Parrotfish as ecosystem engineers are crucial to the health and long-term survival of coral reefs. Scripps Institution of Oceanography analysed sediment core samples containing fish and coral fossils to create a 3,000-year record of Caribbean coral reefs. Data provided from this showed that historically when there are high populations of parrotfish the rate of coral growth increases. Fluctuations in population of parrotfish may even be more influential in coral reef health than climate change. In post-industrial times, we have seen an increased fishing pressure on reef fish and increased algal presence on reefs. Parrotfish have been shown to help reefs recover after natural disasters and this engineering property will also be helpful in restoring reefs from anthropogenic change and disaster in the future. Caribbean coral reefs generate $3 billion annually and have declined by over 50% since 1970. Now more, than ever do the vulnerable coral reefs need their parrotfish caretakers.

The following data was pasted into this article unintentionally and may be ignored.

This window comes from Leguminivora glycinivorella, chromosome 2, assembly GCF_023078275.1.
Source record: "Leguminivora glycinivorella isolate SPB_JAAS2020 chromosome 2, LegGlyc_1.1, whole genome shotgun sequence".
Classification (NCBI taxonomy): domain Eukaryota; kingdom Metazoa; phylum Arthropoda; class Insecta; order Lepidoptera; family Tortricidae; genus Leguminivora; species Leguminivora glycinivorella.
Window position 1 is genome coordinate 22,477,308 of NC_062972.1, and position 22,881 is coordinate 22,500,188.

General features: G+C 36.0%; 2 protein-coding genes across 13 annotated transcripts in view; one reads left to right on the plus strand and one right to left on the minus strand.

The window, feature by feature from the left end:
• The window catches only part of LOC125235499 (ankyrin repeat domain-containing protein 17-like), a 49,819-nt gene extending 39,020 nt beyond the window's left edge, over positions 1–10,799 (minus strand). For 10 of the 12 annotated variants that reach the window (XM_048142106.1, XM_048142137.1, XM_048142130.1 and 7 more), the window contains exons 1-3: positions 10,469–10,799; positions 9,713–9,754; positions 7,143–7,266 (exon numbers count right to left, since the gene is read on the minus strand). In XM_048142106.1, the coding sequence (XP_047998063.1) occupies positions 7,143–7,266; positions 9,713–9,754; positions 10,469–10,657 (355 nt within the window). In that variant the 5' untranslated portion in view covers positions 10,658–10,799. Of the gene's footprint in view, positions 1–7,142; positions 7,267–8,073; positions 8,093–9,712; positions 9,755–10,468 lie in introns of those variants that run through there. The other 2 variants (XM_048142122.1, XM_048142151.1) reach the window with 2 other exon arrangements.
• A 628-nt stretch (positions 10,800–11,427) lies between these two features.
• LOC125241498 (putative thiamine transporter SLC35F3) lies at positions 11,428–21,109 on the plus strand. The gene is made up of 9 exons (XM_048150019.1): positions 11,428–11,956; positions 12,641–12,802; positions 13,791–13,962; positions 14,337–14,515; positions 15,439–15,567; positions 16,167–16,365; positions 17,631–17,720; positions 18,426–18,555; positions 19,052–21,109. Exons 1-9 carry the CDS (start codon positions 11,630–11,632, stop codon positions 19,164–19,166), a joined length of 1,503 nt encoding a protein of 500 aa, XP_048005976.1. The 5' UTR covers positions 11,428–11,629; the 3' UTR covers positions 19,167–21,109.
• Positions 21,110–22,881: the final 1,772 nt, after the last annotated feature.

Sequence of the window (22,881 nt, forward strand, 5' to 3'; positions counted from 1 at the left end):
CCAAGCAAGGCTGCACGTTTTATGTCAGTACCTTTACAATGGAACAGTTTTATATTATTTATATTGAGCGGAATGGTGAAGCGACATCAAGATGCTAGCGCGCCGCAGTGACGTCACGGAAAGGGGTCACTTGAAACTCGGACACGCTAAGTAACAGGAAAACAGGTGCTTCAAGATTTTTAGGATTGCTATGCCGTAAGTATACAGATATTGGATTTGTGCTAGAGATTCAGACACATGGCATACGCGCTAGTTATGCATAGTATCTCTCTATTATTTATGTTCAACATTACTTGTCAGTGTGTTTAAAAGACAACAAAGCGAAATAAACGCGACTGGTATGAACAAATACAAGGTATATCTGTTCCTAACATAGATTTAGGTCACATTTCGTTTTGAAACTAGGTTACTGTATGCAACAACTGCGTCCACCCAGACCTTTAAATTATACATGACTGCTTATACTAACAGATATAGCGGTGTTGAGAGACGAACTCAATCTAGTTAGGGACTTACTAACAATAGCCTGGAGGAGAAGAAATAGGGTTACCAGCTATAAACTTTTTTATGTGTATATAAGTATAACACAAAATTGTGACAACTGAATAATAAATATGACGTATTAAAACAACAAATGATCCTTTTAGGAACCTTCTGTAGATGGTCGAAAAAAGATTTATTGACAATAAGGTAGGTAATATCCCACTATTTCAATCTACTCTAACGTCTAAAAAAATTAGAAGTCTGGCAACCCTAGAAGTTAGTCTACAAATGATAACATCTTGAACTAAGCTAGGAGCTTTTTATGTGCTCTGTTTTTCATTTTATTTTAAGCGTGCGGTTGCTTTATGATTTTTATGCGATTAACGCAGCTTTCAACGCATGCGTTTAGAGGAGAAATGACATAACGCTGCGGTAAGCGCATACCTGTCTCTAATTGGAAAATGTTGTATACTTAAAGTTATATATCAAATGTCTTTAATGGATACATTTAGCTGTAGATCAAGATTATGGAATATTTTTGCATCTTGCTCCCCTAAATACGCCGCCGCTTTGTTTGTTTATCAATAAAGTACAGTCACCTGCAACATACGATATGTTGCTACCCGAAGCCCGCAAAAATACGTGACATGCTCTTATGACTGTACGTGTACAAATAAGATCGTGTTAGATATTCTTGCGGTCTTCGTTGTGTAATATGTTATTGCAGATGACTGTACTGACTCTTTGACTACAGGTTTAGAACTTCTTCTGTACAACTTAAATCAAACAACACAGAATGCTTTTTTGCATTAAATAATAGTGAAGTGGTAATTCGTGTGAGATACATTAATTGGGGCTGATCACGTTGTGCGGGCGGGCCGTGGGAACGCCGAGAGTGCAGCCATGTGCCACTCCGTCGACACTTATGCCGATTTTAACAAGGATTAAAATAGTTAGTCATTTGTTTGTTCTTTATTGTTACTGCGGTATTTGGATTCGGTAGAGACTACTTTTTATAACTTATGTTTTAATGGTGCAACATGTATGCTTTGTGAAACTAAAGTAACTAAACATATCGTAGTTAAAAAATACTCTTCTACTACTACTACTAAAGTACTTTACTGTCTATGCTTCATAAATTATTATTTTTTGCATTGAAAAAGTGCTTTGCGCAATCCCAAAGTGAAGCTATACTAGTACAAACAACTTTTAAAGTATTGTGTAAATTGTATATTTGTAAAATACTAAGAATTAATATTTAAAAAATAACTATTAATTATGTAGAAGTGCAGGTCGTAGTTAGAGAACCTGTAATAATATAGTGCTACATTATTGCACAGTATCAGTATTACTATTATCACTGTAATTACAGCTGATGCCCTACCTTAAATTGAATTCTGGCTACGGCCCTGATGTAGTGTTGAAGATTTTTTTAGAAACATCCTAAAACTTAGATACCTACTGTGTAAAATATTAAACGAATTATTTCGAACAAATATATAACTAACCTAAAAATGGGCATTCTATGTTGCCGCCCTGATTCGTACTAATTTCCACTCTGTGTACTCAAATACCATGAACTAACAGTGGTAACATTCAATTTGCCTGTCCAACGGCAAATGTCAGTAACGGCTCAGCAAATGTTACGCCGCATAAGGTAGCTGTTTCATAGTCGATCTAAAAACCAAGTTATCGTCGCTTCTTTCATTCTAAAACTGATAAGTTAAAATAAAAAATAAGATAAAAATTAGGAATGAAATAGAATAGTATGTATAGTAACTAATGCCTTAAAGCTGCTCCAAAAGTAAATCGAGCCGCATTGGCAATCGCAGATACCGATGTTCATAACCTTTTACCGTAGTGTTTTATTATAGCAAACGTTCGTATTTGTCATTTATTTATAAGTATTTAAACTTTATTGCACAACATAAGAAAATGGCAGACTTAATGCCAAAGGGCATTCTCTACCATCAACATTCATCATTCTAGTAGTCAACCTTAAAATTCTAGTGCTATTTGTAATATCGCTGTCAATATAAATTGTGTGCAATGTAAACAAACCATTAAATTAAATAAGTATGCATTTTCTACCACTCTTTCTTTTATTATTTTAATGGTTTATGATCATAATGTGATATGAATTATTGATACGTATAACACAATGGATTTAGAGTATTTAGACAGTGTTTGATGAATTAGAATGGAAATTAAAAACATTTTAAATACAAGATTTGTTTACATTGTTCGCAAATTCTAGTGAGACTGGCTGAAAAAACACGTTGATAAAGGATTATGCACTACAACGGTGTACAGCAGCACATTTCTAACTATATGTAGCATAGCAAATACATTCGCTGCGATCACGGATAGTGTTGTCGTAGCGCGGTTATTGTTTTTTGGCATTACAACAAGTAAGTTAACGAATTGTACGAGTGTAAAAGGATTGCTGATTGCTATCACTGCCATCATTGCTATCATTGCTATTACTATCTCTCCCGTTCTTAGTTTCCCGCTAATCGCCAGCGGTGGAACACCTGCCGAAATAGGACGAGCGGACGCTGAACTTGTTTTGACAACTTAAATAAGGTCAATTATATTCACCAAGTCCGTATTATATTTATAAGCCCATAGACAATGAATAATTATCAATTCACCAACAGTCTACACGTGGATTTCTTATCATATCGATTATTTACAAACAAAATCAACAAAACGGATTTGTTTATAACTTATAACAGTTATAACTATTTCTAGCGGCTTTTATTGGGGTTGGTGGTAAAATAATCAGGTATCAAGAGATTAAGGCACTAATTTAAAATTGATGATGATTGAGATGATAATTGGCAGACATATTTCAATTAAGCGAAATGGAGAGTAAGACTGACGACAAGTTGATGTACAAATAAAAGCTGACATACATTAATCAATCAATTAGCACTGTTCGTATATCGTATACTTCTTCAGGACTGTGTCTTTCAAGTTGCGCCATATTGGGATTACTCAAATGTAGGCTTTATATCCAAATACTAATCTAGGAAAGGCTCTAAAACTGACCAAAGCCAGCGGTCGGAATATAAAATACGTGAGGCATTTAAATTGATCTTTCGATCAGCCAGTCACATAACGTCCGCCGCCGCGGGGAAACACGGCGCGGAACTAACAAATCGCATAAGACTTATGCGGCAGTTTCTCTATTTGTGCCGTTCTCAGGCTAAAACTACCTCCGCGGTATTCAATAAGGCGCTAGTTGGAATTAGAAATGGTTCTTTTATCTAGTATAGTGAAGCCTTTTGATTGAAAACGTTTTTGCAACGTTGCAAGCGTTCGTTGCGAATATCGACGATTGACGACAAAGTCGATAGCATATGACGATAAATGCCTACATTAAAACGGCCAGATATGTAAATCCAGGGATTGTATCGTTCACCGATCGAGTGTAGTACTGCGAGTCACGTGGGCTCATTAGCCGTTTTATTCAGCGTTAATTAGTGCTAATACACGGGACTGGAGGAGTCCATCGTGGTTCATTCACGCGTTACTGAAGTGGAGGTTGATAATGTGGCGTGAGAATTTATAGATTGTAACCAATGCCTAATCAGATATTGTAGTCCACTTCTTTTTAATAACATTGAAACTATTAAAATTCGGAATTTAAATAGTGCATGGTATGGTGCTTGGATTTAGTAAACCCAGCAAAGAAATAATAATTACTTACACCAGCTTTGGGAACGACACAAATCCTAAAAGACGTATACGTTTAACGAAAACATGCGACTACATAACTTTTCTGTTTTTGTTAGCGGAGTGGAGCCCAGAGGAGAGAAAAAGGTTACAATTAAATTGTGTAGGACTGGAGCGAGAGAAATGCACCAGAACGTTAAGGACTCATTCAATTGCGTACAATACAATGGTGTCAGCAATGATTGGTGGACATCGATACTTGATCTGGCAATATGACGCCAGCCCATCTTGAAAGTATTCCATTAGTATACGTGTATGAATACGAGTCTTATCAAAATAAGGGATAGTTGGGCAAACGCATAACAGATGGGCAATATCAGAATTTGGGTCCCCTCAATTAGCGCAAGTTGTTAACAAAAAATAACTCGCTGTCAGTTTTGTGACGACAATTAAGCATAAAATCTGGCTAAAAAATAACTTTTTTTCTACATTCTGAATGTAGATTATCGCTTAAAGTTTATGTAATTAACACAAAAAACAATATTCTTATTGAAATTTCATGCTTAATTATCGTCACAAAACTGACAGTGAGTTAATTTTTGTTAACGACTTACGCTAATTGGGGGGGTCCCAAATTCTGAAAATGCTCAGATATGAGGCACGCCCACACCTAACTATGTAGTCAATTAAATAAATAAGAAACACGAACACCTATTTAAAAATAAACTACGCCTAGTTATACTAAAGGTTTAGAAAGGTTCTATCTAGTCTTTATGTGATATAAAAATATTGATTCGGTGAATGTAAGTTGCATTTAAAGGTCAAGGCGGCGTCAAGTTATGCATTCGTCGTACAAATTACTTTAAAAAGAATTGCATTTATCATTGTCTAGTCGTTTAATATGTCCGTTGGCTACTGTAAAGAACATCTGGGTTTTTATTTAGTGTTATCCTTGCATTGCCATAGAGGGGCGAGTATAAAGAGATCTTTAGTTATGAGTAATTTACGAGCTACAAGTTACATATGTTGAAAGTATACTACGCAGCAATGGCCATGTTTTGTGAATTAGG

A key recommendation from the Global Coral Reef Monitoring Network was to cease all fishing of herbivorous reef fish immediately. The arguments presented are justified by rising fishing pressures and algal growth on coral in post-industrial times. Tropical reef areas are often targeted by fisheries due to their high species richness and density of fish. Overfishing parrotfish is usually sourced from small scale fisheries in less economic developed countries. Exploitative fisheries are outside the sphere of western influence and therefore not properly managed with ecological advisories. Measures are being to enforce legislation and red tape wherever possible. Barbuda for example has banned all parrotfish take from being sold and distributed through their ‘blue halo‘ initiative. This also prevents nets from being used in designated sanctuary areas.